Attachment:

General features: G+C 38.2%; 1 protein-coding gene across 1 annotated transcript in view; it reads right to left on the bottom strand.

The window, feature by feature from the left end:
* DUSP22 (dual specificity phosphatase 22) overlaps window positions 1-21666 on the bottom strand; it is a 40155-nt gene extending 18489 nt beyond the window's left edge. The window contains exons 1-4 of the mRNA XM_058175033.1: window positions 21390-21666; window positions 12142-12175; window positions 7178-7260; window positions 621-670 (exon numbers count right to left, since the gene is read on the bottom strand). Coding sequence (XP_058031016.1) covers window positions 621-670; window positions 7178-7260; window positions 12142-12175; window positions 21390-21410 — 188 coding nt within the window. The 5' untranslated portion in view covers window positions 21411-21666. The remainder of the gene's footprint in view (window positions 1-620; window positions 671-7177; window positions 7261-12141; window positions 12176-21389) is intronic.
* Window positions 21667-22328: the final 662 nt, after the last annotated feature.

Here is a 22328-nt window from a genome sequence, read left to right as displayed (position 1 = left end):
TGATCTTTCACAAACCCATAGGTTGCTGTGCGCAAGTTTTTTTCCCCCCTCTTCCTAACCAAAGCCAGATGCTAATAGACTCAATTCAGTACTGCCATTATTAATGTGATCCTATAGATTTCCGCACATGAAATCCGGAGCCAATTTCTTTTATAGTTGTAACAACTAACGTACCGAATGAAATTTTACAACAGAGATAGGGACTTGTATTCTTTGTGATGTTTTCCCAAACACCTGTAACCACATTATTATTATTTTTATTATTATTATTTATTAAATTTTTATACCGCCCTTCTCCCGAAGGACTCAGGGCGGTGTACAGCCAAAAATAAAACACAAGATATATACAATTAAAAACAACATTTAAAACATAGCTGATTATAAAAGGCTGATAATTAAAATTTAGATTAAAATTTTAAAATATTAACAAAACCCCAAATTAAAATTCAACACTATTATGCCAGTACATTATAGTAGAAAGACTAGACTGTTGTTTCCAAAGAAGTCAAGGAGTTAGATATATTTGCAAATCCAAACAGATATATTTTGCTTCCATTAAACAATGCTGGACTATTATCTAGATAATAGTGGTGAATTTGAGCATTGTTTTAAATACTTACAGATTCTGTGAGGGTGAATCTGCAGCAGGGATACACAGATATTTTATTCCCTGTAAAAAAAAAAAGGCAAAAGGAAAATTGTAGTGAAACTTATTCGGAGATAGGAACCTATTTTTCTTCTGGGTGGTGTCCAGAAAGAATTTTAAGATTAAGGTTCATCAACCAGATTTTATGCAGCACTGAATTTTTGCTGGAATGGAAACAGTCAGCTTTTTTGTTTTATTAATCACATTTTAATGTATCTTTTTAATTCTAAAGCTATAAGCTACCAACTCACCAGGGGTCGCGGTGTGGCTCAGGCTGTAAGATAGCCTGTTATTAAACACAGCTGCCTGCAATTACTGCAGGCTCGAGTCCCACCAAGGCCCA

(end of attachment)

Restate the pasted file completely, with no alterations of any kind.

General features: G+C 38.2%; 1 protein-coding gene across 1 annotated transcript in view; it reads right to left on the bottom strand.

The window, feature by feature from the left end:
* DUSP22 (dual specificity phosphatase 22) overlaps window positions 1-21666 on the bottom strand; it is a 40155-nt gene extending 18489 nt beyond the window's left edge. The window contains exons 1-4 of the mRNA XM_058175033.1: window positions 21390-21666; window positions 12142-12175; window positions 7178-7260; window positions 621-670 (exon numbers count right to left, since the gene is read on the bottom strand). Coding sequence (XP_058031016.1) covers window positions 621-670; window positions 7178-7260; window positions 12142-12175; window positions 21390-21410 — 188 coding nt within the window. The 5' untranslated portion in view covers window positions 21411-21666. The remainder of the gene's footprint in view (window positions 1-620; window positions 671-7177; window positions 7261-12141; window positions 12176-21389) is intronic.
* Window positions 21667-22328: the final 662 nt, after the last annotated feature.

Here is a 22328-nt window from a genome sequence, read left to right as displayed (position 1 = left end):
TGATCTTTCACAAACCCATAGGTTGCTGTGCGCAAGTTTTTTTCCCCCCTCTTCCTAACCAAAGCCAGATGCTAATAGACTCAATTCAGTACTGCCATTATTAATGTGATCCTATAGATTTCCGCACATGAAATCCGGAGCCAATTTCTTTTATAGTTGTAACAACTAACGTACCGAATGAAATTTTACAACAGAGATAGGGACTTGTATTCTTTGTGATGTTTTCCCAAACACCTGTAACCACATTATTATTATTTTTATTATTATTATTTATTAAATTTTTATACCGCCCTTCTCCCGAAGGACTCAGGGCGGTGTACAGCCAAAAATAAAACACAAGATATATACAATTAAAAACAACATTTAAAACATAGCTGATTATAAAAGGCTGATAATTAAAATTTAGATTAAAATTTTAAAATATTAACAAAACCCCAAATTAAAATTCAACACTATTATGCCAGTACATTATAGTAGAAAGACTAGACTGTTGTTTCCAAAGAAGTCAAGGAGTTAGATATATTTGCAAATCCAAACAGATATATTTTGCTTCCATTAAACAATGCTGGACTATTATCTAGATAATAGTGGTGAATTTGAGCATTGTTTTAAATACTTACAGATTCTGTGAGGGTGAATCTGCAGCAGGGATACACAGATATTTTATTCCCTGTAAAAAAAAAAAGGCAAAAGGAAAATTGTAGTGAAACTTATTCGGAGATAGGAACCTATTTTTCTTCTGGGTGGTGTCCAGAAAGAATTTTAAGATTAAGGTTCATCAACCAGATTTTATGCAGCACTGAATTTTTGCTGGAATGGAAACAGTCAGCTTTTTTGTTTTATTAATCACATTTTAATGTATCTTTTTAATTCTAAAGCTATAAGCTACCAACTCACCAGGGGTCGCGGTGTGGCTCAGGCTGTAAGATAGCCTGTTATTAAACACAGCTGCCTGCAATTACTGCAGGCTCGAGTCCCACCAAGGCCCA